The Law Society of Upper Canada is being asked to “continue exploration” with a view to making substantial changes to the ways Ontario legal firms can offer services, and who can own those firms.
Structure of permitted businesses are among proposals are on the table at tomorrow’s Convocation. The Professional Regulation Committee report recommends options that include allowing firms to be owned in part by non-licensees, and loosening restrictions on the services they can provide.
Four models are proposed by the Alternative Business Structures Working Group:
- Permitting up to 49 per cent ownership by non-licensees in entities only providing legal services
- Restricting firms to providing legal services, but with unrestricted ownership;
- Allowing up to 49 per cent non-licensee ownership and permitting firms to provide legal services and non-legal services except those identified as posing a regulatory risk
- Permitting unlimited non-licensee ownership and the provision of legal services and any other services, except where there is a sufficient regulatory risk identified.
Licensees will be consulted on these options. Their responses will contribute to a more detailed report. The Paralegal Standing Committee is among the stakeholders to be consulted.
The Working Group report notes that Law Society Rules and By-Laws regarding fee-sharing, referral fees, direct supervision and ownership restrictions should be reviewed, with a view to ensuring that they are “proportionate to the risk they seek to mitigate and, if appropriate, a referral of proposed revisions to the Professional Regulation and Paralegal Standing Committees.”
The report states: “The working group concluded that there are negative consequences inherent in current regulatory limitations on the delivery of legal services in Ontario that could be addressed with the thoughtful liberalization of business structures.”
The group also recommends that the Law Society seek a statutory amendment granting it express authority to regulate firms and other entities providing legal services.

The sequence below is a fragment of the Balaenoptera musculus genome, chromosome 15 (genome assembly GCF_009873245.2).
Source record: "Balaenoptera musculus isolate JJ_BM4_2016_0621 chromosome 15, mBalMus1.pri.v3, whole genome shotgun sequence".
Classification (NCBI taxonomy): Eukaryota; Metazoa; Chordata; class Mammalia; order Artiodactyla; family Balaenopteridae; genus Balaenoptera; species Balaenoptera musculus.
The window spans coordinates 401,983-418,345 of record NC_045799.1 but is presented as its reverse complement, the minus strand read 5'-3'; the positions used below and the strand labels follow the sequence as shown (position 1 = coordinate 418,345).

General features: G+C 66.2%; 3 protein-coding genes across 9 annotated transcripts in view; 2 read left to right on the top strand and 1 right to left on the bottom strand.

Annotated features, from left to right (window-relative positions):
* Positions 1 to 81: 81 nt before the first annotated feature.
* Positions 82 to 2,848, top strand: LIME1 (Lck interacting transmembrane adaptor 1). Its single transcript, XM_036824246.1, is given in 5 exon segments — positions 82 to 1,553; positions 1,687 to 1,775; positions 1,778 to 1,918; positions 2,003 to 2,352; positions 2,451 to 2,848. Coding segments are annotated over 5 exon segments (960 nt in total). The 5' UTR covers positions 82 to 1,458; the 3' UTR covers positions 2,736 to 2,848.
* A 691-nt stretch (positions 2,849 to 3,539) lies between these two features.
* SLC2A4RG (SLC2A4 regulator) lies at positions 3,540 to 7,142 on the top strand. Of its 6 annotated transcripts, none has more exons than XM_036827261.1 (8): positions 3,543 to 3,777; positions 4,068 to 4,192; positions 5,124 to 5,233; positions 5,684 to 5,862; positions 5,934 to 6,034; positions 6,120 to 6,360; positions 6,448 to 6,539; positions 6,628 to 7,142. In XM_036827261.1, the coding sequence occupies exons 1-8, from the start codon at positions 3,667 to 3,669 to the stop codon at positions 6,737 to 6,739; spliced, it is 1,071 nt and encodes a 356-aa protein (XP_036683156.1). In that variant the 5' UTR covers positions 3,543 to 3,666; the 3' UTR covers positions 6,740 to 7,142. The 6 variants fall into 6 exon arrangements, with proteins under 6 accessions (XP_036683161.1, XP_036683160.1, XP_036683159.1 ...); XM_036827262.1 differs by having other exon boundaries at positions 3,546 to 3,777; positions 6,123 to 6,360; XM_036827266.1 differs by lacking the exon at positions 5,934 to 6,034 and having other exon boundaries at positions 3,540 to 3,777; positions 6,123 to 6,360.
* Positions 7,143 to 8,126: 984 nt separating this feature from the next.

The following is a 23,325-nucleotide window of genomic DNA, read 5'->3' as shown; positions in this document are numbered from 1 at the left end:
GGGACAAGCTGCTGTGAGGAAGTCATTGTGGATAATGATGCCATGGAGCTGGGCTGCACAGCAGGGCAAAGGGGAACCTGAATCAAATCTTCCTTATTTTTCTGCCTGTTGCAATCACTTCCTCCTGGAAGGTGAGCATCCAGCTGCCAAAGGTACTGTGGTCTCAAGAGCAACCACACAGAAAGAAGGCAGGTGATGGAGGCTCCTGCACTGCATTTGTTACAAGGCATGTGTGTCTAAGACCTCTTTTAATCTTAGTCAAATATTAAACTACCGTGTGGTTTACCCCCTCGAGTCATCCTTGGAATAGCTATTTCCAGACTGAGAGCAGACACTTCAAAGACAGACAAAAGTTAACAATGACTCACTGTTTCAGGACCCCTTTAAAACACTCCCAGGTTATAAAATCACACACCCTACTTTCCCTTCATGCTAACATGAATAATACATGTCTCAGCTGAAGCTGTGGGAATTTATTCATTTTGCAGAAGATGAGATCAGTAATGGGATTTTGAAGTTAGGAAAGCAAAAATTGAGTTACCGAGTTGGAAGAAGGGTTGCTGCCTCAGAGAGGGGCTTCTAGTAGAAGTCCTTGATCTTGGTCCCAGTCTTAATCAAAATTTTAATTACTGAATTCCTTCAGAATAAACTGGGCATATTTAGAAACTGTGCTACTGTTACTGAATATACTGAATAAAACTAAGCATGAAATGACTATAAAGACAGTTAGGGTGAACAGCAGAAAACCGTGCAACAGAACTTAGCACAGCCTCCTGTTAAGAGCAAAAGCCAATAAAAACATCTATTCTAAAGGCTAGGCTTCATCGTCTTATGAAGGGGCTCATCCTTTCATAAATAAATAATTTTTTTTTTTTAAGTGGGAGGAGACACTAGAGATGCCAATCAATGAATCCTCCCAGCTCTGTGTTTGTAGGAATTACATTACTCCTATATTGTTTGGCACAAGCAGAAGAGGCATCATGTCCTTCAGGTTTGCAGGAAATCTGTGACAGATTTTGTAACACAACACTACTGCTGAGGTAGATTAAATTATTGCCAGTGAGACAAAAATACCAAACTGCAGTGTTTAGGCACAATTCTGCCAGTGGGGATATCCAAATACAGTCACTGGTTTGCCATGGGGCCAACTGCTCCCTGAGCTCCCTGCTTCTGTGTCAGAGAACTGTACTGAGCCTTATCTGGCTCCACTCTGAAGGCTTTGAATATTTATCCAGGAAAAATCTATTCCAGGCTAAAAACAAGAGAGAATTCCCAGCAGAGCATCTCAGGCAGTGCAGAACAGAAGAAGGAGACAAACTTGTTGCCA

Non-lawyers are currently barred from owning law firms in Ontario and most other provinces in Canada. Other jurisdictions, including Australia and the U.K., allow non-licensee ownership.
Allowing alternative business structures could help to improve access to justice, the report notes. It could encourage innovation, provide access to additional capital, and support better use of technology.
Sole practitioners and small partnerships could benefit from changes to the current restrictions. Protecting the public is still key to any changes, however. The report notes “substantial evidence that business structure liberalization combined with entity regulation is likely to provide greater flexibility and more options for both licensees and the public.”
Clients in Ontario are overwhelmingly served by firms that are 100% licensee-owned, providing only legal services, the report notes.
The Working Group considered extensive research, and information gleaned during a symposium last October. Some proposals may require legislative changes before they could be implemented.
“Alternative business structures” refers to any form of non-traditional business structure, as well as alternative means of delivering legal services. This includes:
- Alternative ownership structures, such as non-lawyer or non-paralegal investment or firm ownership, including equity financing
- Firms offering legal services together with other professionals
- Firms offering an expanded range of products and services, such as “do it yourself” automated legal forms and advanced applications of technology and business processes
The report does not include a time frame for any of the proposed changes, but notes that permitted business structures changes must be updated. It recommends that Convocation authorize the Working Group to continue consideration of the fee-sharing, fee-splitting and referral fees, supervision rules, and ownership restrictions in By-Law 7 and elsewhere.
Convocation established the Alternative Business Structures Working Group in September 2012, pursuant to its strategic priorities approved in December 2011.
First ABS Working Group Report